CERB payments to be extended for 2 more months
Beginning July 5, recipients must sign attestation acknowledging government wants them to work
The Canada emergency response benefit (CERB) is being extended by two more months, even as the government encourages people to look for jobs and to go back to work when it's possible to do so.
CERB has provided taxable payments of $2,000 for up to four months to Canadians who lost income because of the COVID-19 pandemic.
Prime Minister Justin Trudeau announced today that the financial supports will be extended for eight weeks for those who still can't work as provinces and territories gradually reopen their economies.
"The reality is that there are three million people out of work who are looking for work, and even as our economy is reopening, there are many, many more people out of work, willing to work, than there are jobs available," he said.
- Governments shouldn't 'scare' Canadians, Liberal MP says as Ottawa threatens penalties for CERB fraud
A draft bill placed conditions on CERB payments requiring recipients to actively look for work and to not turn down reasonable work opportunities. That legislation did not pass, but Trudeau said today the government will find ways to encourage people to work when they are able.
Watch: Prime Minister Justin Trudeau on extending CERB benefits
Employment Minister Carla Qualtrough said CERB recipients for the new phase will be required to sign an attestation acknowledging the government is encouraging them to look for work and to consult with the government's job bank.
"We know that Canadians are eager and ready to do their part. We expect that workers will be seeking work opportunities or returning to work when their employer reaches out to them, provided they are able and it is reasonable for them to do so," she said.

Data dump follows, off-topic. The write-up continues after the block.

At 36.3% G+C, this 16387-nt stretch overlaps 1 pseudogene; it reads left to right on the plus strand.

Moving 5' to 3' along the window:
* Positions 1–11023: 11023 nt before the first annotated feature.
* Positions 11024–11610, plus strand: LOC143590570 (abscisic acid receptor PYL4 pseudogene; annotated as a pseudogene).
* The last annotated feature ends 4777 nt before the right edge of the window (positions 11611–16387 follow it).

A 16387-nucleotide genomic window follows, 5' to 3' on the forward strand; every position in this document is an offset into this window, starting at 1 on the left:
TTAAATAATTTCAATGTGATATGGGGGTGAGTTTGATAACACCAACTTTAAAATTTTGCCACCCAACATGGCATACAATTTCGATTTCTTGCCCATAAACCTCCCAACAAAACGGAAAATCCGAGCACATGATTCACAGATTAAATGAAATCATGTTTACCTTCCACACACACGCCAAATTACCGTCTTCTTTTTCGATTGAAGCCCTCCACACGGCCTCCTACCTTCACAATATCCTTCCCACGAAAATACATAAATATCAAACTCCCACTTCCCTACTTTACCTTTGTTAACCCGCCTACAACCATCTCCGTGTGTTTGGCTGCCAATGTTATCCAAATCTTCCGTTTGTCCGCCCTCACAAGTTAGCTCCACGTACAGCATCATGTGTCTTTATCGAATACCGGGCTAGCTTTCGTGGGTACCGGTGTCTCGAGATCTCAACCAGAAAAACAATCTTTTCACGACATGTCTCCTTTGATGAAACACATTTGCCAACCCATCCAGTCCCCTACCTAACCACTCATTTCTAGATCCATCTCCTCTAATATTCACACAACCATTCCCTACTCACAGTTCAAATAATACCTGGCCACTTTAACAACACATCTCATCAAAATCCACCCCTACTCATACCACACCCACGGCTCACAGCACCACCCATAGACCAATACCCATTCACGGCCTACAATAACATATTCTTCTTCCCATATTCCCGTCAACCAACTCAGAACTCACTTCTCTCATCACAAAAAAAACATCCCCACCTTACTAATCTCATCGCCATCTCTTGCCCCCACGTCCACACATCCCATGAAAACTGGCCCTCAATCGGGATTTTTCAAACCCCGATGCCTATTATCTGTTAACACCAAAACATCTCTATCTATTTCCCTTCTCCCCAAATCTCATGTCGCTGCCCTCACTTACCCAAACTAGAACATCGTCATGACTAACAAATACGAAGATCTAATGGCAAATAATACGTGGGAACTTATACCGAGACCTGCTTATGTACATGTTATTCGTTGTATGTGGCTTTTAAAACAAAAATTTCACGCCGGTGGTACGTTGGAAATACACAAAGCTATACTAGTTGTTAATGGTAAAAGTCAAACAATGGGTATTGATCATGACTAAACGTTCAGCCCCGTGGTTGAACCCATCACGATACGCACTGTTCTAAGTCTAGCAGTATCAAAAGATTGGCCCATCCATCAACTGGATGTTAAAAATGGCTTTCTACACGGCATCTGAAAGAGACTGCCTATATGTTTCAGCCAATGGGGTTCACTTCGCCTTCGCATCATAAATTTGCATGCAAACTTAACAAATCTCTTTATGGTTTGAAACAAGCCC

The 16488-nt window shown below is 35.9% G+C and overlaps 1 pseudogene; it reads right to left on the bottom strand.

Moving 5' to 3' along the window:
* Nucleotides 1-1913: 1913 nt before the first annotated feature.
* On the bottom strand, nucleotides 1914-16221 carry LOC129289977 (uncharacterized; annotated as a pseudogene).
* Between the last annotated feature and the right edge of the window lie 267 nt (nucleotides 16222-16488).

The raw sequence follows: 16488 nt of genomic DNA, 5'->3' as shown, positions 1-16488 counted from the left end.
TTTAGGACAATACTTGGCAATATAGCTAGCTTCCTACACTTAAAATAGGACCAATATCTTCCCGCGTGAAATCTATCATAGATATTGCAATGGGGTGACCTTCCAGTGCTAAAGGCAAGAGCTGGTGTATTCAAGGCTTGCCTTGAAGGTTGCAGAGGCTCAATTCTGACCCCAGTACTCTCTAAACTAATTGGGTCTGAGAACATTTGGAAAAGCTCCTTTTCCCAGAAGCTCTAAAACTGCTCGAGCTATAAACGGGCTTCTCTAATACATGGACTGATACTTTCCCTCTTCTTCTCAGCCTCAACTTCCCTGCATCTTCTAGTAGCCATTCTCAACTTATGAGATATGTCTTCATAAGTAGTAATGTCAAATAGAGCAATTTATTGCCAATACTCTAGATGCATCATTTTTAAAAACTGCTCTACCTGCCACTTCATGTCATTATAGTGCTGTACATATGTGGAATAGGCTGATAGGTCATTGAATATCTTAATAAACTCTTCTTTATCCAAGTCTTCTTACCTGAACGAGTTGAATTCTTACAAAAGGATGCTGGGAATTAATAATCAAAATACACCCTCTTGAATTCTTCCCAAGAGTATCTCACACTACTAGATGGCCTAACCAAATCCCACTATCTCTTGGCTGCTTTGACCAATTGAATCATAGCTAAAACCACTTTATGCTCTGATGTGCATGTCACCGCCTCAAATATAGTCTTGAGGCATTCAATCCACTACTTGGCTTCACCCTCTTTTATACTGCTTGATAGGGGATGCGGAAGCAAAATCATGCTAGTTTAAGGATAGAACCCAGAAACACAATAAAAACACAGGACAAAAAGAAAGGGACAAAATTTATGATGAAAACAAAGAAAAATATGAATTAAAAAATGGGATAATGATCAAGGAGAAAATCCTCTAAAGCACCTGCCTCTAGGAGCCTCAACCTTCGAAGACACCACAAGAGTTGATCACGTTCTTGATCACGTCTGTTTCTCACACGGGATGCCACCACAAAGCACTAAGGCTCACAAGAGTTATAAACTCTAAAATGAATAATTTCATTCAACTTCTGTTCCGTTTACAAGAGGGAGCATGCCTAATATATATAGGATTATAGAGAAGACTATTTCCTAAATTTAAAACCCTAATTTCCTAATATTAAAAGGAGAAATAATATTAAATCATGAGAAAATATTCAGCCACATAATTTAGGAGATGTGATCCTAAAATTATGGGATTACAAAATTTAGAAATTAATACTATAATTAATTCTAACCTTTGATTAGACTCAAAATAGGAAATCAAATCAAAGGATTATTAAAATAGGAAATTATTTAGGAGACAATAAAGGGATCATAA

That attestation will be in place on July 5, according to her office.
The government has been encouraging employers to apply for the wage subsidy program, which covers 75 per cent of an employee's pay, up to $847 a week. More than 223,000 employers have applied for the Canada emergency wage subsidy to cover 2.6 million employees across the country, Qualtrough said.
"While the CERB has been helping millions of Canadian workers get through this difficult time, we know that this benefit is not a long-term solution," she said. "We are moving from a phase in the pandemic where we were asking everyone to stay home, to a phase where workers are going back to work when it is safe and possible for them to do so."
The student emergency benefit, which gives eligible students $1,250 a month — or $2,000 if they have a dependent — requires recipients to attest they are "actively looking for a job."
"The Canada Revenue Agency (CRA) may ask you to provide information later to verify that you have been looking for work during the eligibility period(s) that you have applied for, so it is important to keep track of your ongoing job search activities," the website reads.
Long-term solutions needed: Singh
NDP Leader Jagmeet Singh had called on the government to extend CERB for at least four months
"Millions of Canadians have been worried about how they will pay their bills this summer. The government can't put people in this situation again come August. Over the weeks ahead, we need a long-term plan to repair EI so that it is finally designed to continue to support workers that can't go back to work and still need help," he said in a statement.
"The prime minister says he has heard us and is extending support through CERB through the summer. This is what we were calling for in the short term. We'll keep working to make sure help is there for Canadians who need it in the long term."
Conservative employment critic MP Dan Albas called on the government to make "simple changes" that would help those ineligible for CERB.
He said there should also be built-in incentives for people to work whenever possible.
"As businesses start having shifts to fill, Canadians should not be penalized for returning to work. But that's exactly how the Liberals' programs are structured. Earning more than $1,000 a month results in a worker losing their entire benefit," he said.
"That is why Conservatives have called on the government to make the CERB more flexible so that no one is worse off going back to work or picking up a shift."
Employees who make more than $1,000 a month are no longer eligible for CERB. The Conservatives have called for a scaled approach that would allow people to collect a percentage of CERB while working more hours.
Watch | Power & Politics: Employment Minister Carla Qualtrough on the CERB extension